Ruth Sherlock

The coronavirus is spreading through government-held areas of Syria at an alarming rate and the authoritarian regime uses a campaign of intimidation to suppress information about the outbreak, a medical worker inside the country says.

With hospitals overwhelmed, staff are treating patients in dirty rooms, without enough medication and with little equipment to protect themselves, one medical worker in the country told NPR.

But talking about it can be dangerous.

In the Yemeni city of Aden, doctors and nurses of Al-Wali Hospital and their families have become patients. With the 75 beds in this private hospital now full, members of the public are being turned away.

"Right now, we can't accept anyone else," said Amr Al-Turkey, a critical care physician in the hospital who is recovering from COVID-19.

Lebanon is reinstating a national stay-at-home order for four days following a spike in the number of reported cases of the coronavirus.

Beginning Wednesday at 7 p.m., residents will be asked to avoid outings except for emergencies.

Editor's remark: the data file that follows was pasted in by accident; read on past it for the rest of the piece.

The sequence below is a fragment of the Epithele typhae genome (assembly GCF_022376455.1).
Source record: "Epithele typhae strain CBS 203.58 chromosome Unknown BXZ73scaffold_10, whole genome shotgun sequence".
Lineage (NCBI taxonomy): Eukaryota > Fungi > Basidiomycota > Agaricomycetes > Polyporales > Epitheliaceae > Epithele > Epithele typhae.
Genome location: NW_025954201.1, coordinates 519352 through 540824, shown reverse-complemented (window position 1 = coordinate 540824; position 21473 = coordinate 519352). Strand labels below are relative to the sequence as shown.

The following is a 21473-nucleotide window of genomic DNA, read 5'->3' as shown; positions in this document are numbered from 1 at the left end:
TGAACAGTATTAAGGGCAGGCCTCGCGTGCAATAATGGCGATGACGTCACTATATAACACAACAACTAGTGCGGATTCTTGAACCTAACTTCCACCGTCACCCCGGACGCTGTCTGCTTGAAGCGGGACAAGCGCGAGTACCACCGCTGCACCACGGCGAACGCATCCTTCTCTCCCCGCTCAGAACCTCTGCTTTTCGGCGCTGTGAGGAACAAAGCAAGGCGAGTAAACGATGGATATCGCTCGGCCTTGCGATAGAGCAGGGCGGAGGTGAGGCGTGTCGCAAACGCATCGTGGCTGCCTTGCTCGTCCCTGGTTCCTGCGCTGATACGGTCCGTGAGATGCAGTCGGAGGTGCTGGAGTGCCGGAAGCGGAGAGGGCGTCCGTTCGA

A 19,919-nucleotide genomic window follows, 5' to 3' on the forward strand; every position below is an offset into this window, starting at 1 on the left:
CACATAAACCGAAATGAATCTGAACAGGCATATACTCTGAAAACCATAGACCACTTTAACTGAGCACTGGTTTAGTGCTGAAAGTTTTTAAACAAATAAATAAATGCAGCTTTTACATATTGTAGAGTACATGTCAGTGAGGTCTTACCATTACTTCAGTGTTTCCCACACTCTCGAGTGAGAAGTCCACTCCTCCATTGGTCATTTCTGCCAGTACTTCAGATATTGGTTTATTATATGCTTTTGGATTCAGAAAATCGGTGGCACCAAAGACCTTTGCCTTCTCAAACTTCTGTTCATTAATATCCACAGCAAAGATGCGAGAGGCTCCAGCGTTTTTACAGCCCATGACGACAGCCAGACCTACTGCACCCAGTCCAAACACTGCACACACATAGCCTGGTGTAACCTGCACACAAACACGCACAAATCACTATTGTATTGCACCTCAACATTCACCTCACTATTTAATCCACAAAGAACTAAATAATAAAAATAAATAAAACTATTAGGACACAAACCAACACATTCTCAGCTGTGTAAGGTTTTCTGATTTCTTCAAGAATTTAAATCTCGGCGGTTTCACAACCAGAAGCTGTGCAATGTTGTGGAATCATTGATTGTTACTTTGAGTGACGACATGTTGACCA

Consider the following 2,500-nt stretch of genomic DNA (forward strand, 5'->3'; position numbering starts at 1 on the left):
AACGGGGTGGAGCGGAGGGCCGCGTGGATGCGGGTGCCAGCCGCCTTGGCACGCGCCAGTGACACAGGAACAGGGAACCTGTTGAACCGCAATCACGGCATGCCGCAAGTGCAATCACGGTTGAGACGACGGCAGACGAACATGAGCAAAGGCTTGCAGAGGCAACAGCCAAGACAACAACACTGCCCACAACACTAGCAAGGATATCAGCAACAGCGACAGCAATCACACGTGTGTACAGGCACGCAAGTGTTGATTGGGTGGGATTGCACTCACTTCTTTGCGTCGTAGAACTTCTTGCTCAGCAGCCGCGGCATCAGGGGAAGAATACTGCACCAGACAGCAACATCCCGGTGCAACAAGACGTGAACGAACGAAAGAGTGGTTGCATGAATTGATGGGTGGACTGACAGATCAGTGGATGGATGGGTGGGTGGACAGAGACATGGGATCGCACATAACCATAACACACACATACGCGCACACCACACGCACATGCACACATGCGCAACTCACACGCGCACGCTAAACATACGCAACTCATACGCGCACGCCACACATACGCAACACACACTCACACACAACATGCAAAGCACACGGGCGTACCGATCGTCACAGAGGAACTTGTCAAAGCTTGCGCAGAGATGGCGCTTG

Speaking to reporters after the Cabinet decision Tuesday afternoon, Information Minister Manal Abdel-Samad said the government would use the four-day shutdown to conduct more tests for the disease and try to trace recent transmissions.

Factories in Syria are producing a drug aggressively promoted by President Trump as a possible "game-changer" in the fight against COVID-19, despite a lack of evidence that it can cure the disease.

Three Syrian pharmaceutical companies are producing hydroxychloroquine, as well as the antibiotic azithromycin — and other drugs that are still being tested — to combat the illness, according to the World Health Organization representative in Syria.

The Gulf countries and Saudi Arabia are struggling to contain the COVID-19 outbreak among migrant worker populations on whose labor the countries rely.

Even amid stringent lockdowns, the disease has continued to spread through migrant communities, with many workers living in cramped labor camps, where they share bunk beds in tightly packed rooms.

In Saudi Arabia, non-Saudi residents comprised 76% of the more than 3,000 new confirmed coronavirus cases this week, according to the country's Health Ministry.

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